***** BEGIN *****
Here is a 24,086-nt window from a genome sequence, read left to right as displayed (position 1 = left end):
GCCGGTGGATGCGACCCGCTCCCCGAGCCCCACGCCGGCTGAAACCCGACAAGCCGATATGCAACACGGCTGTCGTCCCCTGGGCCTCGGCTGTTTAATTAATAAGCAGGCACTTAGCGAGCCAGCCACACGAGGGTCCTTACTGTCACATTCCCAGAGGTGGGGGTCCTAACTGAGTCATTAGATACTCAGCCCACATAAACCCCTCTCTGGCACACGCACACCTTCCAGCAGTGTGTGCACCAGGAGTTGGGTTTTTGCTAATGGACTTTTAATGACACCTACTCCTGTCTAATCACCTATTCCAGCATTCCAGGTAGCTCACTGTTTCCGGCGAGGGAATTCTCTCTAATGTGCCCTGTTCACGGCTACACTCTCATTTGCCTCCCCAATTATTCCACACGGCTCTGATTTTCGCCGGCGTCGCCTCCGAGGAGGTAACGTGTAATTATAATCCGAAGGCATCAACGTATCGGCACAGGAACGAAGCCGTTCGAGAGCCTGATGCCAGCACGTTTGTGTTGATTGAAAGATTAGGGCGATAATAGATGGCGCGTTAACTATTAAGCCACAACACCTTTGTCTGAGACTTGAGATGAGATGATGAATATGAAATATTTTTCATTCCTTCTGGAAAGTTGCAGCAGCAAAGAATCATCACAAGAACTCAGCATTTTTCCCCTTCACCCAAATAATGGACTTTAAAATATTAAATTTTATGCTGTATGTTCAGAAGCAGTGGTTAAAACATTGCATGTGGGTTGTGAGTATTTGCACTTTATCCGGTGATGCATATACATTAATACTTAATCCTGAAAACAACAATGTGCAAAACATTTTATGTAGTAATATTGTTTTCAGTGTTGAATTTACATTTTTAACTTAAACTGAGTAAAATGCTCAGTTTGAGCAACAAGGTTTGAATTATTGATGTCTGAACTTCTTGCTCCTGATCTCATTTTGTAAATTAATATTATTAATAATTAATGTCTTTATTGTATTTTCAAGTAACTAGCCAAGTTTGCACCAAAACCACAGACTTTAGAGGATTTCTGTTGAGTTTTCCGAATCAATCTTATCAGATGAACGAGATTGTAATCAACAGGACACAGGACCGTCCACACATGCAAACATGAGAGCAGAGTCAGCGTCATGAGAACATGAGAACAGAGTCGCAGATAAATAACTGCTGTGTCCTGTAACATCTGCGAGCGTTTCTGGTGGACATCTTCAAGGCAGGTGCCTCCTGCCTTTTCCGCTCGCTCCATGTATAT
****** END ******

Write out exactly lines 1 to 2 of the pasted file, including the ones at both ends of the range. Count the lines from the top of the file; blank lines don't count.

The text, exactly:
Here is a 24,086-nt window from a genome sequence, read left to right as displayed (position 1 = left end):
GCCGGTGGATGCGACCCGCTCCCCGAGCCCCACGCCGGCTGAAACCCGACAAGCCGATATGCAACACGGCTGTCGTCCCCTGGGCCTCGGCTGTTTAATTAATAAGCAGGCACTTAGCGAGCCAGCCACACGAGGGTCCTTACTGTCACATTCCCAGAGGTGGGGGTCCTAACTGAGTCATTAGATACTCAGCCCACATAAACCCCTCTCTGGCACACGCACACCTTCCAGCAGTGTGTGCACCAGGAGTTGGGTTTTTGCTAATGGACTTTTAATGACACCTACTCCTGTCTAATCACCTATTCCAGCATTCCAGGTAGCTCACTGTTTCCGGCGAGGGAATTCTCTCTAATGTGCCCTGTTCACGGCTACACTCTCATTTGCCTCCCCAATTATTCCACACGGCTCTGATTTTCGCCGGCGTCGCCTCCGAGGAGGTAACGTGTAATTATAATCCGAAGGCATCAACGTATCGGCACAGGAACGAAGCCGTTCGAGAGCCTGATGCCAGCACGTTTGTGTTGATTGAAAGATTAGGGCGATAATAGATGGCGCGTTAACTATTAAGCCACAACACCTTTGTCTGAGACTTGAGATGAGATGATGAATATGAAATATTTTTCATTCCTTCTGGAAAGTTGCAGCAGCAAAGAATCATCACAAGAACTCAGCATTTTTCCCCTTCACCCAAATAATGGACTTTAAAATATTAAATTTTATGCTGTATGTTCAGAAGCAGTGGTTAAAACATTGCATGTGGGTTGTGAGTATTTGCACTTTATCCGGTGATGCATATACATTAATACTTAATCCTGAAAACAACAATGTGCAAAACATTTTATGTAGTAATATTGTTTTCAGTGTTGAATTTACATTTTTAACTTAAACTGAGTAAAATGCTCAGTTTGAGCAACAAGGTTTGAATTATTGATGTCTGAACTTCTTGCTCCTGATCTCATTTTGTAAATTAATATTATTAATAATTAATGTCTTTATTGTATTTTCAAGTAACTAGCCAAGTTTGCACCAAAACCACAGACTTTAGAGGATTTCTGTTGAGTTTTCCGAATCAATCTTATCAGATGAACGAGATTGTAATCAACAGGACACAGGACCGTCCACACATGCAAACATGAGAGCAGAGTCAGCGTCATGAGAACATGAGAACAGAGTCGCAGATAAATAACTGCTGTGTCCTGTAACATCTGCGAGCGTTTCTGGTGGACATCTTCAAGGCAGGTGCCTCCTGCCTTTTCCGCTCGCTCCATGTATAT